Sat | May 25, 2019

Calabar impress while Ja strike double win at Penns

Published:Sunday | April 28, 2019 | 2:27 AMRaymond Graham - Sunday Gleaner Writer
Courts, Supreme Ventures Limited and Guardian Life: Members of Jamaica's women's 4x100m relay team (from left) Natasha Morrison, Shelly-Ann Fraser-Pryce, Sasha-Lee Forbes and Schillonie Calvert pose with their prizes after their win in the USA vs Rest of the World series at the Penn Relays in Pennsylvania yesterday.

PHILADELPHIA, Pennsylvania:

Calabar High School were the toast among high school boys on yesterday’s final day of competition at the 125th staging of the Penn Relays at the University of Pennsylvania’s Franklin Field, successfully defending two of their three titles by winning the 4x400m and 4x800m relays.

Meanwhile, there were mixed results for Jamaica in the USA vs The Rest of the World series, with the Jamaicans taking the women’s 4x100m as well as the top two spots in the women’s 4x400m. 

After their success earlier in the day in the 4x800m relay, where the quartet of Devannah Gayle, Kevroy Venson, Rivaldo Marshall, and Kimar Farquharson raced to victory in 7:36.61 ahead of Kingston College, 7:40.96, Calabar closed the show in style by taking the curtain-closing mile relay in an exciting finish.

It wasn’t easy as Holmwood and Kingston College (KC) controlled the first two legs, but Calabar stayed in touch throughout, with anchor man Evaldo Whitehorne receiving the baton just behind KC’s Shantamoi Brown. Whitehorne attacked Brown early, taking over the lead after the first 100 metres before taking control, in the process splitting 46.77 seconds to lead his team to victory.

KC, who were finishing second for the third time on the day, clocked 3:13.65, with Bullis in third place with 3:14.40. Excelsior ended fourth in 3:14.92 and Holmwood fifth in 3:14.97.

St Jago created a major upset by winning the Boys Championships of America 4x100m – their first win in the event in 12 years. Despite a good second leg from Vashaun Vascianna, St Jago were always behind KC, which got a good start from Wayne Pinnock. However, a blunder on the anchor leg by the boys from North Street allowed St Jago to take the lead, with Kavian Kerr crossing the line in 40.83 seconds.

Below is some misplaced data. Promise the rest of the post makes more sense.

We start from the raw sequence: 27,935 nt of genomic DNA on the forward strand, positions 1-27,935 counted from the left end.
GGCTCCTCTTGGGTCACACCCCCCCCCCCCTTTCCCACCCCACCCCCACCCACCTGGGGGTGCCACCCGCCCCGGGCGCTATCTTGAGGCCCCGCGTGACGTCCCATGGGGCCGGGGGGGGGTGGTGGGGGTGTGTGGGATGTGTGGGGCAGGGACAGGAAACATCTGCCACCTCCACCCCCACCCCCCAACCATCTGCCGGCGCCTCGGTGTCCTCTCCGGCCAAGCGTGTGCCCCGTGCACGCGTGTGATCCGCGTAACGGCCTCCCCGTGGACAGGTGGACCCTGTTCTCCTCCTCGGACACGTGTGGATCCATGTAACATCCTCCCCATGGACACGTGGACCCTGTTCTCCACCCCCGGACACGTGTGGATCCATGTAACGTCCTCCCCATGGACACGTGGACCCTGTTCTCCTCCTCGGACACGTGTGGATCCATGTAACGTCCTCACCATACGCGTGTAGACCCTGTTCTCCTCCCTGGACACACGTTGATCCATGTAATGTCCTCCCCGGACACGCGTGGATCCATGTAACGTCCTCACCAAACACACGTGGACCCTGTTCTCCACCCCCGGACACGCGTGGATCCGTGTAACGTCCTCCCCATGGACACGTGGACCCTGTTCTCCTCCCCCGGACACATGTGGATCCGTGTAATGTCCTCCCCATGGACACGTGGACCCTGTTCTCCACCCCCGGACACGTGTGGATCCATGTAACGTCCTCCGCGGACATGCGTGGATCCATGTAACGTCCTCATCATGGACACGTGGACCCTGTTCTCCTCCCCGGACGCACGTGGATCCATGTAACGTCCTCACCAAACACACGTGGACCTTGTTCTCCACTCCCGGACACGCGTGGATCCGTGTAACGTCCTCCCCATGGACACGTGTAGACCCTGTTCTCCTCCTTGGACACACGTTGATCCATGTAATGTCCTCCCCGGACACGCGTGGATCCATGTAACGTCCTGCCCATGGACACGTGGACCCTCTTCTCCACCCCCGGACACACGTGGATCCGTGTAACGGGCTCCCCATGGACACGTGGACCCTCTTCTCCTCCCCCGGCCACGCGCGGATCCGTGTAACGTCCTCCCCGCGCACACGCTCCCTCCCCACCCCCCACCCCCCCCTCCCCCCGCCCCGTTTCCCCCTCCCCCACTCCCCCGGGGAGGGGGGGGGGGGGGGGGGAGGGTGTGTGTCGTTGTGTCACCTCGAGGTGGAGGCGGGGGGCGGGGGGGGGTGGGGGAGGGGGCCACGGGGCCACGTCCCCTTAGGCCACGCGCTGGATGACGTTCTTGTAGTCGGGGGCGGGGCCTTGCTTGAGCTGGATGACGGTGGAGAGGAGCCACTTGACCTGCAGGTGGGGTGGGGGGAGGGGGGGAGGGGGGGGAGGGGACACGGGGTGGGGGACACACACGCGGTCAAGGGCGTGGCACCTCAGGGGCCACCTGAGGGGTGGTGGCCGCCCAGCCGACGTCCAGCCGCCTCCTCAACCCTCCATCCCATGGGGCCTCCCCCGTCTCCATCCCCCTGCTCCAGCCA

KC, 40.86, were second, while Calabar were third in 41.95 and Rusea’s fourth in 41.76 seconds. Wolmer’s finsihed sixth in 41.82 seconds.

ONLY INDIVIDUAL WIN

Pinnock actually picked up the only individual win yesterday by a Jamaican as the defending long jump champion returned to win the event with a leap of 7.87m, just one centimetre outside his record jump made last year. Jordan Turner of Calabar was second with 7.59m while Pinnock’s teammate, Shaquille Lowe, finished third with 7.42m.

In the USA vs the Rest of the World women’s 4x100m, the Jamaicans (Shelly-Ann Fraser-Pryce, Natasha Morrison, Schillonie Calvert, and Sasha Lee Forbes) clocked 43.19 to better Canada, 44.37, and USA Red, 44.40. There was less joy for the Jamaicans in the male equivalent as their Green team, which featured Nesta Carter, Julian Forte, Rasheed Dwyer, and Nigel Ellis, finished fourth in 39.26, with the Gold team (Jevaughn Minzie, Chadic Hinds, Kenroy Anderson, Chad Walker), 39.84, taking fifth behind USA Red, 38.80, Canada, 38.94, and USA Blue, 39.16. 

There was big success for the Jamaicans in the women 4x400m as the Gold team, 3:28.94, which consisted of Shericka Jackson, Janieve Russell, Christine Day, and Stephenie-Ann McPherson, won ahead of the Jamaica Green team (Roneisha McGregor, Anatasia Leroy, Rhonda Whyte, Tiffany James), 3:31.04, with Canada, 3:31.63 taking third.

The male 4x400m team of Demish Gaye, Fitzroy Dunkley, Rusheen McDonald, and Anthony Carpenter clocked 3:05.93 for fourth behind USA Red, 3:02.70; Canada, 3:04.54; and Bahamas, 3:05.58.

Jamaica (Gayon Evans, Sherone Simpson, Ronda Whyte, Verone Chambers) ran second in the women’s Sprint Medley relay, clocking 1:39.57, with the USA, 1:37.87, taking the win and Canada, 1:40.42, running third. In the men’s event, the Jamaicans (Chad Walker, Rasheed Dwyer, Rusheen McDonald, and Daniel Glave) stopped the clock at 3:19.25 to finish third behind Kenya, 3:16.21, and USA Red, 3:17.49.